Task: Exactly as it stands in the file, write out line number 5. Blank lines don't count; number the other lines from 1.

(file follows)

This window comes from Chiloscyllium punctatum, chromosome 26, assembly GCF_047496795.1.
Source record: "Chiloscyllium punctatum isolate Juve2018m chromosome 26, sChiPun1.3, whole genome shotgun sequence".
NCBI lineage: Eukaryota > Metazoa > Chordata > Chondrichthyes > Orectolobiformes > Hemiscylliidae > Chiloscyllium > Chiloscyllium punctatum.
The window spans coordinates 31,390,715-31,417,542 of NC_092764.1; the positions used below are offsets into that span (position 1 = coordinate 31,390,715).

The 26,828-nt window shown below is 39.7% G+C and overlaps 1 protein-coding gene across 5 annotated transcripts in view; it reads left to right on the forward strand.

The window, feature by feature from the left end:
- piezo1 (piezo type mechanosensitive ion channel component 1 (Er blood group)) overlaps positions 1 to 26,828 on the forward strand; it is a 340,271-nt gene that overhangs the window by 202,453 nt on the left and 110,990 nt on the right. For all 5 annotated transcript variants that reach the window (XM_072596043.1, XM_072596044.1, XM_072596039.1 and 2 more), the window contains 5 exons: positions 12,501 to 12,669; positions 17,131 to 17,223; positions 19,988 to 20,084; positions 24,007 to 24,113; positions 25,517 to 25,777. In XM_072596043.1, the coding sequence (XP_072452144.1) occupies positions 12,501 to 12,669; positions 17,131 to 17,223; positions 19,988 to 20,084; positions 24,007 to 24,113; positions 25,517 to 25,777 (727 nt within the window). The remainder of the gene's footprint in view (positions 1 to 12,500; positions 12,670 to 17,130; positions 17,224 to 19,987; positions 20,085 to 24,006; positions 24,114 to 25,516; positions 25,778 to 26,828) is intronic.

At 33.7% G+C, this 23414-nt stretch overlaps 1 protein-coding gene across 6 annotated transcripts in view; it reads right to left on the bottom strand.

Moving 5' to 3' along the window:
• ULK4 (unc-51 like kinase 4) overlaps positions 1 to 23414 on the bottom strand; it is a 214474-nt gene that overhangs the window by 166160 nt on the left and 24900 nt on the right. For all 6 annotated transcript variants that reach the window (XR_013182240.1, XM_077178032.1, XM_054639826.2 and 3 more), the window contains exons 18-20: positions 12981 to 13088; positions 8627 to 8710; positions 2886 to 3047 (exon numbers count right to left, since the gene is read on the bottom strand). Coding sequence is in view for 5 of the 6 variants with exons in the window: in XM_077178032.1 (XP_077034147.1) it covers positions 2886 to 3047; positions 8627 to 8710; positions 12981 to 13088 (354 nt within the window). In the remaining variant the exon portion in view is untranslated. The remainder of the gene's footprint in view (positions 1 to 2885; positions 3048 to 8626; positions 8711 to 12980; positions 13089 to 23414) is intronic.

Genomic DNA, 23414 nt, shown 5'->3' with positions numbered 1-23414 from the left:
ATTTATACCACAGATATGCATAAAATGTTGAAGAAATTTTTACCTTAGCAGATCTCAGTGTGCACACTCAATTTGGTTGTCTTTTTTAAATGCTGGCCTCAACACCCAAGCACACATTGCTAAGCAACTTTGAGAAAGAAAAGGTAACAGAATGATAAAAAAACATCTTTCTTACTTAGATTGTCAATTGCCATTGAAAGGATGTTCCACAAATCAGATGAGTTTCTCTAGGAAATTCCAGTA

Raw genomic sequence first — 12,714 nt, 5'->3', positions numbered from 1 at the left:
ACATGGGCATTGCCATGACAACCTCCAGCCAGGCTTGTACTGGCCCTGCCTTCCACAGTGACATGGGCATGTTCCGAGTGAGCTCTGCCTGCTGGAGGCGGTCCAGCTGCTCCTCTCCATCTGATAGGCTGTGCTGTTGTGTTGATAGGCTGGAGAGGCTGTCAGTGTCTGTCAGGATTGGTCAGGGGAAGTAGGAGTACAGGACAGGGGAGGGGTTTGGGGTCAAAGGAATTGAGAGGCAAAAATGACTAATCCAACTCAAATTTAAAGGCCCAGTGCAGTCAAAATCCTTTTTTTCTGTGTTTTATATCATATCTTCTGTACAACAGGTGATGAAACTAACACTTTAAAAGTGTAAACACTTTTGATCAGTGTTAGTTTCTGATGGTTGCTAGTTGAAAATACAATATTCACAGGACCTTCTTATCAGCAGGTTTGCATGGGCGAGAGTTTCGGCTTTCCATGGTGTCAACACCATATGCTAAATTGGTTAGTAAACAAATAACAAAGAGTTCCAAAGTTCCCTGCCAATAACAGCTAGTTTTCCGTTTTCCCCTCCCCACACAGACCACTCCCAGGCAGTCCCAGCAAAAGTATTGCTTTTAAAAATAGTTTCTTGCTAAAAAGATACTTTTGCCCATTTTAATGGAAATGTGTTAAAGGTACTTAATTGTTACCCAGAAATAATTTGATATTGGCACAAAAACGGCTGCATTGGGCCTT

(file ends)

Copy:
The 26,828-nt window shown below is 39.7% G+C and overlaps 1 protein-coding gene across 5 annotated transcripts in view; it reads left to right on the forward strand.